Jill Lepore: “The academy is largely itself responsible for its own peril.”


Writer and historian

Evan Goldstein interviews the New Yorker’s Jill Lepore for The Chronicle of Higher Education.  Lepore, an historian, is the author of These Truths (W.W. Norton), a new history of America.

She insists “facts come from the realm of humanities.” Do they? We don’t know what kind of facts you can find in Li Po or Euripides or Anna Karenina, but she nevertheless has some interesting observations about the state of the humanities in America, always an important subject at the Book Haven. A few excerpts below:

A. That transformation, from facts to numbers to data, traces something else: the shifting prestige placed on different ways of knowing. Facts come from the realm of the humanities, numbers represent the social sciences, and data the natural sciences. When people talk about the decline of the humanities, they are actually talking about the rise and fall of the fact, as well as other factors. When people try to re-establish the prestige of the humanities with the digital humanities and large data sets, that is no longer the humanities. What humanists do comes from a different epistemological scale of a unit of knowledge.

Q. How is the academy implicated in or imperiled by this moment of epistemological crisis?

A. The academy is largely itself responsible for its own peril. The retreat of humanists from public life has had enormous consequences for the prestige of humanistic ways of knowing and understanding the world.

Universities have also been complicit in letting sources of federal government funding set the intellectual agenda. The size and growth of majors follows the size of budgets, and unsurprisingly so. After World War II, the demands of the national security state greatly influenced the exciting fields of study. Federal-government funding is still crucial, but now there’s a lot of corporate money. Whole realms of knowing are being brought to the university through commerce.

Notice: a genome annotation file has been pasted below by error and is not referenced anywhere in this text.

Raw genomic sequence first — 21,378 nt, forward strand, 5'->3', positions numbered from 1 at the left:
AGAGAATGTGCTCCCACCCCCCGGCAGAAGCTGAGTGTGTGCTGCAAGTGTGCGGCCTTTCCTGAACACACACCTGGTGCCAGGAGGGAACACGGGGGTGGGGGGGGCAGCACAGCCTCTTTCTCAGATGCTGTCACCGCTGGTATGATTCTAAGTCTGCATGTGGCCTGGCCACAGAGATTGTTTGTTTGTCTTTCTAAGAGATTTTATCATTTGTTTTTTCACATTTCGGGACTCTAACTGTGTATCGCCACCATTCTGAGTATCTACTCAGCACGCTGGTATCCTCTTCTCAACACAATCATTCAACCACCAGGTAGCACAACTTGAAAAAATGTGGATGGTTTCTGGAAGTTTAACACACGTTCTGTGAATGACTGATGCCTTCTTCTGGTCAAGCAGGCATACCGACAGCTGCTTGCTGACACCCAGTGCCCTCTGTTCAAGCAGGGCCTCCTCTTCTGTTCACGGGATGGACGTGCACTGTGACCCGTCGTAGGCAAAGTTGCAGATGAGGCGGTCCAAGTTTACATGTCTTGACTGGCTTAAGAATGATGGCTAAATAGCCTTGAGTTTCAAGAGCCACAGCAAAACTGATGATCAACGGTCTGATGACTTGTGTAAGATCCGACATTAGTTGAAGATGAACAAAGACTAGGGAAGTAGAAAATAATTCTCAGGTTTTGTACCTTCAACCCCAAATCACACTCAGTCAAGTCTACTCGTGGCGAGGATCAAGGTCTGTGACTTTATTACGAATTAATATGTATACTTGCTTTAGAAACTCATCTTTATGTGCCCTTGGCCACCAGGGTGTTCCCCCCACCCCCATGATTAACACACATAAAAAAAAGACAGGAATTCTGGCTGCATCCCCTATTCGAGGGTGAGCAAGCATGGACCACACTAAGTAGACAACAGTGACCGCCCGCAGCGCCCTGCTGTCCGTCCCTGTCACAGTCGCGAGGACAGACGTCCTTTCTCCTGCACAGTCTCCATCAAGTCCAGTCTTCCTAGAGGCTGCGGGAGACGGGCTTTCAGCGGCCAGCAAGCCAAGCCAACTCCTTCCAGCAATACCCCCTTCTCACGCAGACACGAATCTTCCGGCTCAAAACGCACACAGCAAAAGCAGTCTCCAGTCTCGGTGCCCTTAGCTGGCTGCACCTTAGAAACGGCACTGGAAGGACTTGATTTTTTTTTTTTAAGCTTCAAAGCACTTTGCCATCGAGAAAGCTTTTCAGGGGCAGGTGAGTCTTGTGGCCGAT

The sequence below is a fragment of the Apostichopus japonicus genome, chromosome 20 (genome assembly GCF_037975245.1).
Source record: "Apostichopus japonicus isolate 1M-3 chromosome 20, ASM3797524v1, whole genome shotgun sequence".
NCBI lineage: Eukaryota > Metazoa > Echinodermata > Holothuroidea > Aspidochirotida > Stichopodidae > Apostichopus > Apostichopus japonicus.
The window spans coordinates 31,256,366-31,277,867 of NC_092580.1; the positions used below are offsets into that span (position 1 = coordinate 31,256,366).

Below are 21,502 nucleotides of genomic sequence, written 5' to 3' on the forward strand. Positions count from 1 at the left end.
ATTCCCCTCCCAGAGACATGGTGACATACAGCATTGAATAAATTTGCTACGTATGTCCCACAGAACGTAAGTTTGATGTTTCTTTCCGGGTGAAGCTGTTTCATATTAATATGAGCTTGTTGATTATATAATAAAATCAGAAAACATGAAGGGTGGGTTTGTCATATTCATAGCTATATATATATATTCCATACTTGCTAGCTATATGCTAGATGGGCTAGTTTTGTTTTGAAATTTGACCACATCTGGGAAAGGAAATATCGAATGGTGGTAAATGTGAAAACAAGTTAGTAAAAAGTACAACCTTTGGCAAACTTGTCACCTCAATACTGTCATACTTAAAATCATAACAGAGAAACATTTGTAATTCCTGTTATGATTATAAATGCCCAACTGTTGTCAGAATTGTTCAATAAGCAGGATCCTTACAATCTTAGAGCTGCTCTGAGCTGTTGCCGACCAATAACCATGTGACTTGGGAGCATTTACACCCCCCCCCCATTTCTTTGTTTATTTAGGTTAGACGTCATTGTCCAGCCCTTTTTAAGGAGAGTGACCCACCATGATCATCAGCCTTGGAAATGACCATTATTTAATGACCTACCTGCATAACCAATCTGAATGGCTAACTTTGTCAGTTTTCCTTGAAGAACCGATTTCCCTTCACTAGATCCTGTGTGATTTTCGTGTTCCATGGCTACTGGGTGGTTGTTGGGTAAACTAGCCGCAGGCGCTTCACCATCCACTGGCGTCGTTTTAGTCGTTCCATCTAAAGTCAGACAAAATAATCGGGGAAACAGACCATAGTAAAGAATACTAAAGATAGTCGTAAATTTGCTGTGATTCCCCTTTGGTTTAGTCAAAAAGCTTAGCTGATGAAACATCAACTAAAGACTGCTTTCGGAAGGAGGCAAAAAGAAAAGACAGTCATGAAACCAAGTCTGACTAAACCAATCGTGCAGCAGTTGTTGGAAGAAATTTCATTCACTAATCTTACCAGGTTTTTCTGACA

Congratulations in order? (Photo: L.A. Cicero)

I don’t expect the university to be a pure place, but there are questions that need to be asked. If we have a public culture that suffers for lack of ability to comprehend other human beings, we shouldn’t be surprised. The resources of institutions of higher learning have gone to teaching students how to engineer problems rather than speak to people.


Q. You did your graduate work at Yale in the early ’90s in a post-structuralist American-studies department. You read a lot of Derrida and Foucault. You’ve said that you grew uncomfortable with how you were trained versus how you wanted to write.

A. I should say that I happened to land at a place where there were people writing in their own way. John Demos was my adviser. I also worked with Bill Cronon, who’s a tremendous writer. And Jon Butler. All of whom read my dissertation prospectus and said, OK, this is not a dissertation prospectus but we’re going to pass it because we love it. They were the exception.

Like any Ph.D. program, what you’re being trained to do is employ a jargon that instantiates your authority in the abstruseness of your prose. You display what you know by writing in a way that other people can’t understand. That’s not how I understand writing. Writing is about sharing what you know with storybook clarity, even and especially if you’re writing about something that’s complicated or morally ambiguous. Also, I like to write about people who are characters, who have limbs and fingers and toes and loves and desires and agonies and triumphs and ages and hair colors. But that’s not how historical writing is taught in a Ph.D. program.


Last of a kind. (Photo: Bernard Gotfryd)